Timing and Movement Pattern of the Shoulder Muscles of the Elite Table Tennis Players with and without Shoulder Impingement Syndrome during the Performance of Forehand Topspin

Document Type: Research Paper


1 . PhD of Sport Injuries and Corrective Exercises, Department of Sport Injuries and Biomechanics, Faculty of Sport Sciences, Bu-Ali Sina University, Hamadan, Iran

2 Associate Professor, Department of Sport Injuries and Biomechanics, Faculty of Sport Sciences, Bu-Ali Sina University, Hamadan, Iran

3 Associate Professor, Department of Health and Sport Medicine, Faculty of Physical Education and Sport Sciences, University of Tehran, Tehran, Iran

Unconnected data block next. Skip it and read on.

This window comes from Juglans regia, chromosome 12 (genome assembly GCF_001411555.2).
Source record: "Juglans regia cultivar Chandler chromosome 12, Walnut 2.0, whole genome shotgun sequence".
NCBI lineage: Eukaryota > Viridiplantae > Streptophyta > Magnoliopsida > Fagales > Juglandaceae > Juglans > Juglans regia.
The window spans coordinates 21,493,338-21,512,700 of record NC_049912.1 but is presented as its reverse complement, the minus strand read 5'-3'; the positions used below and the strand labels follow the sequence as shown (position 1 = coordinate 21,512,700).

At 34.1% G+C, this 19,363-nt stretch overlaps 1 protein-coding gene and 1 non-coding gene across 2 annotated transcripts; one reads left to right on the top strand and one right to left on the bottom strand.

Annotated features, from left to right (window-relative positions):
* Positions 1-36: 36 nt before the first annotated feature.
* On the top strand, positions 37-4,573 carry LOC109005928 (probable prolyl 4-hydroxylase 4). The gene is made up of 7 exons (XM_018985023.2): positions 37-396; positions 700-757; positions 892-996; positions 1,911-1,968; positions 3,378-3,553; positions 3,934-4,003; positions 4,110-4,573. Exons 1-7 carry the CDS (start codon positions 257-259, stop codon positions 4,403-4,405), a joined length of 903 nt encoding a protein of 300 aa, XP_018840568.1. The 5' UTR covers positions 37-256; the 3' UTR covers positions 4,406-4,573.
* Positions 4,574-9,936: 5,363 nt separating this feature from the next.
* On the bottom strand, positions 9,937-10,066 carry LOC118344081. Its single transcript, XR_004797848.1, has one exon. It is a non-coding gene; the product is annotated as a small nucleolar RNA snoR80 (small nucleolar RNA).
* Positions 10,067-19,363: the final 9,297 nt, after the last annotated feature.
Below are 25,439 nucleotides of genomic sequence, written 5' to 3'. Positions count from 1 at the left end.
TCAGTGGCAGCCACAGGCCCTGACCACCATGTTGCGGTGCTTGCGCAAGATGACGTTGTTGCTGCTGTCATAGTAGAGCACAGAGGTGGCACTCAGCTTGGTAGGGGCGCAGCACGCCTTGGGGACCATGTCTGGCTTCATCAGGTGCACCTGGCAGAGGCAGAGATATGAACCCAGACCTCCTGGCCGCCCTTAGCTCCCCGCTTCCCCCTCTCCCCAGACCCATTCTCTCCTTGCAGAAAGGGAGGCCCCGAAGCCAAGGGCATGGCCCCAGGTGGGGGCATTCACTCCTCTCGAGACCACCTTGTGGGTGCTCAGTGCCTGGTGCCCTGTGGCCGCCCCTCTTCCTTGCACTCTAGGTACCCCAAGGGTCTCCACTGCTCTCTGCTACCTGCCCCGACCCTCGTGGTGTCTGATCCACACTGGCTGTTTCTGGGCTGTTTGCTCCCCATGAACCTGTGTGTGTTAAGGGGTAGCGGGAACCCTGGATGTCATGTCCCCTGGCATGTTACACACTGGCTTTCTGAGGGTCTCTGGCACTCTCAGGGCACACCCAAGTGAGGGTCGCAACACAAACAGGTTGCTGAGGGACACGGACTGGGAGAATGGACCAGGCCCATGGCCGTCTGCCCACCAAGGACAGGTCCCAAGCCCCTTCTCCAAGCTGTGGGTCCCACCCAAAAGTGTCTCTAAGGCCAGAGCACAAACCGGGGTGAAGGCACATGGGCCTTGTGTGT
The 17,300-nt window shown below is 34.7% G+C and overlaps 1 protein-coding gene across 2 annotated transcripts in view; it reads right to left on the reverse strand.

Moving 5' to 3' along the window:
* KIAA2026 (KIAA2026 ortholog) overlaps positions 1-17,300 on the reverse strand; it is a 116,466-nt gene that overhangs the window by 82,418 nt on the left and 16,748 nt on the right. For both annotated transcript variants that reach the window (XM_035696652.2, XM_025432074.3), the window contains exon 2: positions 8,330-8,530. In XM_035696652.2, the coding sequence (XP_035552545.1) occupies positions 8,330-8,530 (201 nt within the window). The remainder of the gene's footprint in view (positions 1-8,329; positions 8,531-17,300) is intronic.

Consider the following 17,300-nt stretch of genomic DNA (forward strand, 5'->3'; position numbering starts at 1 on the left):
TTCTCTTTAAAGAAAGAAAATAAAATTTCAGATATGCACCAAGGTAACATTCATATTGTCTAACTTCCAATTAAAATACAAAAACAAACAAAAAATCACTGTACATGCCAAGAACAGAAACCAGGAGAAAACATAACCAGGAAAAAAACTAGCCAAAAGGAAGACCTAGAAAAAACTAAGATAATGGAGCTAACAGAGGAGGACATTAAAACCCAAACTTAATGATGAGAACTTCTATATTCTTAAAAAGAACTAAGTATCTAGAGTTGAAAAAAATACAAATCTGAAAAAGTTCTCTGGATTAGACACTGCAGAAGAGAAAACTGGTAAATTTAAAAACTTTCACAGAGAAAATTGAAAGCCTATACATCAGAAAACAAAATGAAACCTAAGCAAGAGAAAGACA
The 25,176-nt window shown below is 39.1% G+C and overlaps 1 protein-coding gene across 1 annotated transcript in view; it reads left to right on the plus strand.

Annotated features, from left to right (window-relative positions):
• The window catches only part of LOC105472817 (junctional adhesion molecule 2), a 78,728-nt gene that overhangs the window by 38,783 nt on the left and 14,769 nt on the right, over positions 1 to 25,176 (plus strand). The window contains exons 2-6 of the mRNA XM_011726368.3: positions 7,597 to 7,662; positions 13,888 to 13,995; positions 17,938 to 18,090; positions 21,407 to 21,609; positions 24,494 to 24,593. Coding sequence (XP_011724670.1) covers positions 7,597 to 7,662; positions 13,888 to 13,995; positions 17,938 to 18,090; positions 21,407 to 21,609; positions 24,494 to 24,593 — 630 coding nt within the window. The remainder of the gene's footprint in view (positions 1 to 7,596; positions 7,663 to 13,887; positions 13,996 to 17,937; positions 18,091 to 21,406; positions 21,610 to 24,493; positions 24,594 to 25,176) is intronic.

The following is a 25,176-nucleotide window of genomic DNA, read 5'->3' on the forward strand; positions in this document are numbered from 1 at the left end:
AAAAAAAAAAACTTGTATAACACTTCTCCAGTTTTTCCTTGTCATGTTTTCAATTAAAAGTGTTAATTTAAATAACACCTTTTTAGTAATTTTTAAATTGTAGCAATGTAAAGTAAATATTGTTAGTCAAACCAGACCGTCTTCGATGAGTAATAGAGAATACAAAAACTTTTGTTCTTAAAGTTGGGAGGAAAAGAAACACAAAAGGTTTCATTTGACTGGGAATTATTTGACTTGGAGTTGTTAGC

Shoulder impingement syndrome is associated with alterations in scapulohumeral muscles activity in sports such as table tennis in which hands operate higher than shoulder level and these changes are theoretically related to a change in the motor program strategies. One of the important scales of investigating muscular coordination and motor control in shoulder muscles is the study of the timing of muscle activation. The aim of this study was to examine the difference between muscle activity and inactivity and the activation pattern of the shoulder muscles in the elite table tennis players with and without shoulder impingement syndrome. In this study, 30 male elite table tennis players (age: 20-28 years old) were purposively categorized into 2 groups: with syndrome (n=15, mean age=25.12±1.65) and without shoulder impingement syndrome (n=15, mean age=24.43±1.55). The timing of the activity of the supraspinatus, upper trapezius, lower trapezius, serratus anterior, anterior deltoid and biceps brachii muscles of the dominant upper limb were measured by surface electromyography during table tennis forehand topspin. Shapiro–Wilk test was used to check the normal distribution of the data; then, independent sample t test was used to compare the results of the two groups using SPSS 20 at P<0.05. The results of independent t test showed that serratus anterior (P=0.001) and upper trapezius (P=0.004) were significantly activated sooner and later in the patient group than the healthy group. Also, the muscle activation pattern changed in the patient group compared with the healthy group. These results showed that the function of scapular stabilizing muscles in athletes of overheard throwers fields who had should impingement symptoms is temporally disturbed, and confirms the assumption that shoulder impingement syndrome may be associated with dysfunction of timing and activity coordination of the scapulothoracic and glenohumeral muscles.


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